The Mount Sinai Hospital / Mount Sinai School of Medicine

Related Heart Failure Articles from Brightsurf:

Top Science Tip Sheet on heart failure, heart muscle cells, heart attack and atrial fibrillation results
Newly discovered pathway may have potential for treating heart failure - New research model helps predict heart muscle cells' impact on heart function after injury - New mass spectrometry approach generates libraries of glycans in human heart tissue - Understanding heart damage after heart attack and treatment may provide clues for prevention - Understanding atrial fibrillation's effects on heart cells may help find treatments - New research may lead to therapy for heart failure caused by ICI cancer medication

Machining the heart: New predictor for helping to beat chronic heart failure
Researchers from Kanazawa University have used machine learning to predict which classes of chronic heart failure patients are most likely to experience heart failure death, and which are most likely to develop an arrhythmic death or sudden cardiac death.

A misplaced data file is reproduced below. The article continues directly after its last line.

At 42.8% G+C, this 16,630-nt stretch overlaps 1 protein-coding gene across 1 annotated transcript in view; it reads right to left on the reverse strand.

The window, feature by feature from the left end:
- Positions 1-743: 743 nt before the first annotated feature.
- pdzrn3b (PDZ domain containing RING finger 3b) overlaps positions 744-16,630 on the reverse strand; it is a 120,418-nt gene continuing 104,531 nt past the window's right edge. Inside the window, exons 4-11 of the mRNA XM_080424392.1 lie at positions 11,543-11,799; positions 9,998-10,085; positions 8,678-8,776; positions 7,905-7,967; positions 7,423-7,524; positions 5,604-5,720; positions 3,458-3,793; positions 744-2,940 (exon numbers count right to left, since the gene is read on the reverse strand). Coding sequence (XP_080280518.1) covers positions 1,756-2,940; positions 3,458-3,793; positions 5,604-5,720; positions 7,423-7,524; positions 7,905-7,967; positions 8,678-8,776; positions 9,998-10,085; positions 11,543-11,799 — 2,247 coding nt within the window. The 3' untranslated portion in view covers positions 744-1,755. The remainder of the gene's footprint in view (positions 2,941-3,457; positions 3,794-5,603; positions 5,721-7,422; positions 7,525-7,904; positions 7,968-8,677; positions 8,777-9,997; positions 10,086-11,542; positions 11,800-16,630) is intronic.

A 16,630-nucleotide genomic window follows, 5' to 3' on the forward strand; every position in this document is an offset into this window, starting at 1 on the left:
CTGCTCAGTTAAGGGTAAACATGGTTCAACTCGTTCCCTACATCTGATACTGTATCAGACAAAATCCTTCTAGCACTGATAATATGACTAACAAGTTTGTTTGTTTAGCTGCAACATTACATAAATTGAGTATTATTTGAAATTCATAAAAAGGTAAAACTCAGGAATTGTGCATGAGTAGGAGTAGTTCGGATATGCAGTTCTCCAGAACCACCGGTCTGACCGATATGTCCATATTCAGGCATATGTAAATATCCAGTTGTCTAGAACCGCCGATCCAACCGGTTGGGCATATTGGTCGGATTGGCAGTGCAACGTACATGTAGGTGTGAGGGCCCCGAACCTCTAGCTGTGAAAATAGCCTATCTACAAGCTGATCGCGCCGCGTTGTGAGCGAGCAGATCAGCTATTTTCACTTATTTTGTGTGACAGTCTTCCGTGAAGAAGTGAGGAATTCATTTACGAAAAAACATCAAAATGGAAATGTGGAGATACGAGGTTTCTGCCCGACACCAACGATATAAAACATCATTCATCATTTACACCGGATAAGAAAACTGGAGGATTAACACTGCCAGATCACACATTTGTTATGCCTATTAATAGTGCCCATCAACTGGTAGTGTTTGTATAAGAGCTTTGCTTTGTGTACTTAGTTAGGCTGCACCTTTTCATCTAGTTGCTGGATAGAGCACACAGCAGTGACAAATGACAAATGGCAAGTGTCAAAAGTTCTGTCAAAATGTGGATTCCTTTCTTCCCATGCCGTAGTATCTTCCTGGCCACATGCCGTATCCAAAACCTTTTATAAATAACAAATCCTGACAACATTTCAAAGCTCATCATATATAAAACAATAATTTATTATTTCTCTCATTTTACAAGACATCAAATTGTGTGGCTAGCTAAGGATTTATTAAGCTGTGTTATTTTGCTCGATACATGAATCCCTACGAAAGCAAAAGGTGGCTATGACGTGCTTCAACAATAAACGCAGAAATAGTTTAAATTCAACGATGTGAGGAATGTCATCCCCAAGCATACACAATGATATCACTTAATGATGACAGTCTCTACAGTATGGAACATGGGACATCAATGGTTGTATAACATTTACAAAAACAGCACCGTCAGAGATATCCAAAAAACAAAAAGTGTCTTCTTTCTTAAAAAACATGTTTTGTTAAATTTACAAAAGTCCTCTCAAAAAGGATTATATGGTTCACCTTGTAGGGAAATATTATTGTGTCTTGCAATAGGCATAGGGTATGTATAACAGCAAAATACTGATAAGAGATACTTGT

Heart attacks, heart failure, stroke: COVID-19's dangerous cardiovascular complications
A new guide from emergency medicine doctors details the potentially deadly cardiovascular complications COVID-19 can cause.

Autoimmunity-associated heart dilation tied to heart-failure risk in type 1 diabetes
In people with type 1 diabetes without known cardiovascular disease, the presence of autoantibodies against heart muscle proteins was associated with cardiac magnetic resonance (CMR) imaging evidence of increased volume of the left ventricle (the heart's main pumping chamber), increased muscle mass, and reduced pumping function (ejection fraction), features that are associated with higher risk of failure in the general population

Transcendental Meditation prevents abnormal enlargement of the heart, reduces chronic heart failure
A randomized controlled study recently published in the Hypertension issue of Ethnicity & Disease found the Transcendental Meditation (TM) technique helps prevent abnormal enlargement of the heart compared to health education (HE) controls.

Beta blocker use identified as hospitalization risk factor in 'stiff heart' heart failure
A new study links the use of beta-blockers to heart failure hospitalizations among those with the common 'stiff heart' heart failure subtype.